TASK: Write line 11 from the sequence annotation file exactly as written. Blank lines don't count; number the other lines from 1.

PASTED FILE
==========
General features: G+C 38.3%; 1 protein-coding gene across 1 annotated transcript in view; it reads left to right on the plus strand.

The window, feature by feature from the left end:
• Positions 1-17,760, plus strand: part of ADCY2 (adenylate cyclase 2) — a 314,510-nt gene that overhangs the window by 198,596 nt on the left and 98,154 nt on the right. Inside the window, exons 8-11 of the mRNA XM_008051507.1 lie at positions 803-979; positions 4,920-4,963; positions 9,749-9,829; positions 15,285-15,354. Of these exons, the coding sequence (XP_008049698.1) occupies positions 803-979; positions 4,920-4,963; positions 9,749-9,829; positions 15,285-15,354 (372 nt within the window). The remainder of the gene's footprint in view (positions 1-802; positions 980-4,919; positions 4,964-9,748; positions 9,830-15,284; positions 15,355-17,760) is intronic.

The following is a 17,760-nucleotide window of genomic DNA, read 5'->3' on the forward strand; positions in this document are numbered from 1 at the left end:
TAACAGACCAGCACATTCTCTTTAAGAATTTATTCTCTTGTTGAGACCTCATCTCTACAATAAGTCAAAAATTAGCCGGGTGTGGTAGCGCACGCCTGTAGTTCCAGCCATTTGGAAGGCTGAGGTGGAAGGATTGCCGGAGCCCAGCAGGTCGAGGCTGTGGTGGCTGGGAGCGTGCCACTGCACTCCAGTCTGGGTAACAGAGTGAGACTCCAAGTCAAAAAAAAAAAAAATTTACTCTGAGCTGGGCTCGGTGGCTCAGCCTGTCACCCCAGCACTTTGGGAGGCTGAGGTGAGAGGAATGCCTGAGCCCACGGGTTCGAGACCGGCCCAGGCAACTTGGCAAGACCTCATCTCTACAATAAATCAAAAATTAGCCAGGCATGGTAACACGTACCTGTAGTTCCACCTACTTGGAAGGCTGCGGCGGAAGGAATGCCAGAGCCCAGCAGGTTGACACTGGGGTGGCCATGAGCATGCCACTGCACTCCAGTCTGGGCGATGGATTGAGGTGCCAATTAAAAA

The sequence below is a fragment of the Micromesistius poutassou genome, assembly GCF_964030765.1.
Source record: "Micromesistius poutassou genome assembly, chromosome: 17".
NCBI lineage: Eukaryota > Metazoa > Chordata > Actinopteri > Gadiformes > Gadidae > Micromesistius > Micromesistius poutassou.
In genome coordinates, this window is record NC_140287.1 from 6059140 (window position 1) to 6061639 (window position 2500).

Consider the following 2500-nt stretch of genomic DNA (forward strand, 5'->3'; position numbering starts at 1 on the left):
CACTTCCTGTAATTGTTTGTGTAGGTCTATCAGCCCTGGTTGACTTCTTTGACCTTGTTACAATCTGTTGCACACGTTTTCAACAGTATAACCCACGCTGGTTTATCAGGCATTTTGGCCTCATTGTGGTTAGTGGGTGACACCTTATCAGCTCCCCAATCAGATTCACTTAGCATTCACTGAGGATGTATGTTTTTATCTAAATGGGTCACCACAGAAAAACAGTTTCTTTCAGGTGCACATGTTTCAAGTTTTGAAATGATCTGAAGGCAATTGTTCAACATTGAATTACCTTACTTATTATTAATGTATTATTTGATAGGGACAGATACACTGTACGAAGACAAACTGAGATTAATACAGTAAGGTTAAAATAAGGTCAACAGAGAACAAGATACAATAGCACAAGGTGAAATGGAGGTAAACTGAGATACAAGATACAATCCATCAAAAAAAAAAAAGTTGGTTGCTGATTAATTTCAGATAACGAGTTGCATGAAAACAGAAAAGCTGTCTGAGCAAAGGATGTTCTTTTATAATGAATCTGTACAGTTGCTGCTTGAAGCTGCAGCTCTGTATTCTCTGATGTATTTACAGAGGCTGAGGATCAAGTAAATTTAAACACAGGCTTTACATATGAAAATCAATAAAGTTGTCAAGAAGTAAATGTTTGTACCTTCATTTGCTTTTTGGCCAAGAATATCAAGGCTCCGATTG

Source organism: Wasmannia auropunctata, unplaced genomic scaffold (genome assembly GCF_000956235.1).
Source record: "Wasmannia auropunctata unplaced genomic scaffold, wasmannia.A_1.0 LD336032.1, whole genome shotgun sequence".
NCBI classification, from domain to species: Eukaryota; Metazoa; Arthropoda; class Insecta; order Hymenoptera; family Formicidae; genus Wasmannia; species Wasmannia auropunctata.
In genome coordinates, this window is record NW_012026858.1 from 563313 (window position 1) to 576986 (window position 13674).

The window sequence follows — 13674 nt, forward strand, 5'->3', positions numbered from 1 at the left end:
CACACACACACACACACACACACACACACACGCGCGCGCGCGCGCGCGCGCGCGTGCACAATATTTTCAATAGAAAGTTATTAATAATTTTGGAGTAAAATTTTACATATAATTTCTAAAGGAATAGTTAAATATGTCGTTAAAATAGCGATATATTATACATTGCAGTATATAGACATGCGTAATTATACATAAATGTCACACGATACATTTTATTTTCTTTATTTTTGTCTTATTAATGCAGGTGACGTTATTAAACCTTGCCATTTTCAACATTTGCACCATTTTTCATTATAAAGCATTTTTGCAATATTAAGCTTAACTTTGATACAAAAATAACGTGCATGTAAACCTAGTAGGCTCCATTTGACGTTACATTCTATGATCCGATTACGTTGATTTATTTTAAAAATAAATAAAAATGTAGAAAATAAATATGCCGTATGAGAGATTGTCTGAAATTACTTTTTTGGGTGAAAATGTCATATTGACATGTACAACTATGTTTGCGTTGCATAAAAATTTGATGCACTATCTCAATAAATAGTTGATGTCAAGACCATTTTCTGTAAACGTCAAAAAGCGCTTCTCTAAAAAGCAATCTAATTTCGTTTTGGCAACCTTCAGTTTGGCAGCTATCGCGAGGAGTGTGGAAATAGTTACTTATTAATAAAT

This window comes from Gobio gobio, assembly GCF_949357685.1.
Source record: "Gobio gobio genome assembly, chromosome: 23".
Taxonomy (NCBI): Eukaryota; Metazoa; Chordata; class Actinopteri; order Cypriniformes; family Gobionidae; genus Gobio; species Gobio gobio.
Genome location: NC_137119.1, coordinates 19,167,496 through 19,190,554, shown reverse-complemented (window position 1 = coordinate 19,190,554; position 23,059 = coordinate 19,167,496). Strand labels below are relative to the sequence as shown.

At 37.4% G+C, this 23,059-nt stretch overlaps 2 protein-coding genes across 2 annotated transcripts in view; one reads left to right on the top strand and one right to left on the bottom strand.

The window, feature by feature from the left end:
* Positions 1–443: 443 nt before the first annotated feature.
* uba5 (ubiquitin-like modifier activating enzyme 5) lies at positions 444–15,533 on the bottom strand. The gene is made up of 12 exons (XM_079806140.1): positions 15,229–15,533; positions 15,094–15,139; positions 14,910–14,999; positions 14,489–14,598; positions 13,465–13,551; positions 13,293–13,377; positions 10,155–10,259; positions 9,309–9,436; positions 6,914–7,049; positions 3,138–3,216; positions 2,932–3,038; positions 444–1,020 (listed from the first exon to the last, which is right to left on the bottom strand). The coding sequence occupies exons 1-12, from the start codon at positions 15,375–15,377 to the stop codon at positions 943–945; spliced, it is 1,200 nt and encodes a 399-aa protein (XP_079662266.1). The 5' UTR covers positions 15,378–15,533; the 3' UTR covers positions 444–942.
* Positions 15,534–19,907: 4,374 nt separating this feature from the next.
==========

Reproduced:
CACTTCCTGTAATTGTTTGTGTAGGTCTATCAGCCCTGGTTGACTTCTTTGACCTTGTTACAATCTGTTGCACACGTTTTCAACAGTATAACCCACGCTGGTTTATCAGGCATTTTGGCCTCATTGTGGTTAGTGGGTGACACCTTATCAGCTCCCCAATCAGATTCACTTAGCATTCACTGAGGATGTATGTTTTTATCTAAATGGGTCACCACAGAAAAACAGTTTCTTTCAGGTGCACATGTTTCAAGTTTTGAAATGATCTGAAGGCAATTGTTCAACATTGAATTACCTTACTTATTATTAATGTATTATTTGATAGGGACAGATACACTGTACGAAGACAAACTGAGATTAATACAGTAAGGTTAAAATAAGGTCAACAGAGAACAAGATACAATAGCACAAGGTGAAATGGAGGTAAACTGAGATACAAGATACAATCCATCAAAAAAAAAAAAGTTGGTTGCTGATTAATTTCAGATAACGAGTTGCATGAAAACAGAAAAGCTGTCTGAGCAAAGGATGTTCTTTTATAATGAATCTGTACAGTTGCTGCTTGAAGCTGCAGCTCTGTATTCTCTGATGTATTTACAGAGGCTGAGGATCAAGTAAATTTAAACACAGGCTTTACATATGAAAATCAATAAAGTTGTCAAGAAGTAAATGTTTGTACCTTCATTTGCTTTTTGGCCAAGAATATCAAGGCTCCGATTG